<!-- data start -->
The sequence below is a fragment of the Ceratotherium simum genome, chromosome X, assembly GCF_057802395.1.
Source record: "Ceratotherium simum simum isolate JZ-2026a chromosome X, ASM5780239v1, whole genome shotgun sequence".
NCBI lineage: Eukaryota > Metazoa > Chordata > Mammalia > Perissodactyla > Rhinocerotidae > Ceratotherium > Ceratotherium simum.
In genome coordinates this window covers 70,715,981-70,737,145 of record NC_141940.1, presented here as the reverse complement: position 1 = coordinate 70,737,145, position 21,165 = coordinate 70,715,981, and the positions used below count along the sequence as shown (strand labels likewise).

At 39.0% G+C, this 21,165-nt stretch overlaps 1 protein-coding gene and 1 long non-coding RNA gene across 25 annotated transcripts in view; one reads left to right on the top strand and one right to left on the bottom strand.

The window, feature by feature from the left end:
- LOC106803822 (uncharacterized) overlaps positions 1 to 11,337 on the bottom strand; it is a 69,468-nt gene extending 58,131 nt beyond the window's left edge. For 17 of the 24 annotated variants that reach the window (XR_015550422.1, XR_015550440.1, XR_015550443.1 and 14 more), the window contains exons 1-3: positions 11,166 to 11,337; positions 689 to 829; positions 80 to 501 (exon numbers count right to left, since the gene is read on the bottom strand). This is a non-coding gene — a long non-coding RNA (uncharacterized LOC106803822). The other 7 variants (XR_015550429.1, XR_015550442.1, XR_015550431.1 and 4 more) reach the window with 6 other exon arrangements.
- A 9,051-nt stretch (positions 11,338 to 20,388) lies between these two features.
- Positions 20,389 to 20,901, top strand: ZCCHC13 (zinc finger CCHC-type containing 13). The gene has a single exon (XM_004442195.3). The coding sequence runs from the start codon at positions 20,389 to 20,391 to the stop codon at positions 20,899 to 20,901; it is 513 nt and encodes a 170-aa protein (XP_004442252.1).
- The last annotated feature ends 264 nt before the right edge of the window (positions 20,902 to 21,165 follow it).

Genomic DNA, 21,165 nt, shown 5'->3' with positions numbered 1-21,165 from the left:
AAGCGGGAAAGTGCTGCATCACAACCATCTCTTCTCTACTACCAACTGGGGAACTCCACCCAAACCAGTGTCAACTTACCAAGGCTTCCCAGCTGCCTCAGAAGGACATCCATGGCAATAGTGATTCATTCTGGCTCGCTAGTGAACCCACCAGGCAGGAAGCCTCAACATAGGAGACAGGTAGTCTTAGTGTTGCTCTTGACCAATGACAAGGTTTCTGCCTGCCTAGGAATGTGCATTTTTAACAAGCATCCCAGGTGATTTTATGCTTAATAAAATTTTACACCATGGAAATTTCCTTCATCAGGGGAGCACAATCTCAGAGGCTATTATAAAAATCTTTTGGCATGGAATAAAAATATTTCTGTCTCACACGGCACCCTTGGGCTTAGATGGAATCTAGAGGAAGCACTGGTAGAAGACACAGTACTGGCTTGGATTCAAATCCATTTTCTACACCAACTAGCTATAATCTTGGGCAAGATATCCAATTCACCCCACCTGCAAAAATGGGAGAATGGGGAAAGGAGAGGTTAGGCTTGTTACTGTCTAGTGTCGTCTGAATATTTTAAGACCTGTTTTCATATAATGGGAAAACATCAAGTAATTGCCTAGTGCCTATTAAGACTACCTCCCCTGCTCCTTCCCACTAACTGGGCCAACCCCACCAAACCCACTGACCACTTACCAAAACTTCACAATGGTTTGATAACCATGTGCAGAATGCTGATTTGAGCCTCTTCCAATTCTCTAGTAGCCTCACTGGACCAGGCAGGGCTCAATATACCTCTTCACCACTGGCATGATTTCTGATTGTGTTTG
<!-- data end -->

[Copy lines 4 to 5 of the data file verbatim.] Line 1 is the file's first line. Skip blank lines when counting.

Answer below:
In genome coordinates this window covers 70,715,981-70,737,145 of record NC_141940.1, presented here as the reverse complement: position 1 = coordinate 70,737,145, position 21,165 = coordinate 70,715,981, and the positions used below count along the sequence as shown (strand labels likewise).

At 39.0% G+C, this 21,165-nt stretch overlaps 1 protein-coding gene and 1 long non-coding RNA gene across 25 annotated transcripts in view; one reads left to right on the top strand and one right to left on the bottom strand.